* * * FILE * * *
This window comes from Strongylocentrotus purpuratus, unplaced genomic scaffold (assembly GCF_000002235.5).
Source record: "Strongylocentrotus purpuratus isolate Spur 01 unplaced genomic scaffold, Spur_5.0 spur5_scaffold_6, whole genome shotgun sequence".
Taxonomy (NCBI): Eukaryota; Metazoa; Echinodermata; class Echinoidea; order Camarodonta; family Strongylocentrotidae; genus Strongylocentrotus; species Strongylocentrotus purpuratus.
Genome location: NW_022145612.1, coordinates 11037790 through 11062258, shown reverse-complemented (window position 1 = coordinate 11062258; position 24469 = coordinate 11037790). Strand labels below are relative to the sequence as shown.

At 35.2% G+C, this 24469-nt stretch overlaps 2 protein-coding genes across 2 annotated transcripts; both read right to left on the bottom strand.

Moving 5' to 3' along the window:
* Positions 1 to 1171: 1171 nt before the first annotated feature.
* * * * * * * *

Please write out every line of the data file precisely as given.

This window comes from Strongylocentrotus purpuratus, unplaced genomic scaffold (assembly GCF_000002235.5).
Source record: "Strongylocentrotus purpuratus isolate Spur 01 unplaced genomic scaffold, Spur_5.0 spur5_scaffold_6, whole genome shotgun sequence".
Taxonomy (NCBI): Eukaryota; Metazoa; Echinodermata; class Echinoidea; order Camarodonta; family Strongylocentrotidae; genus Strongylocentrotus; species Strongylocentrotus purpuratus.
Genome location: NW_022145612.1, coordinates 11037790 through 11062258, shown reverse-complemented (window position 1 = coordinate 11062258; position 24469 = coordinate 11037790). Strand labels below are relative to the sequence as shown.

At 35.2% G+C, this 24469-nt stretch overlaps 2 protein-coding genes across 2 annotated transcripts; both read right to left on the bottom strand.

Moving 5' to 3' along the window:
* Positions 1 to 1171: 1171 nt before the first annotated feature.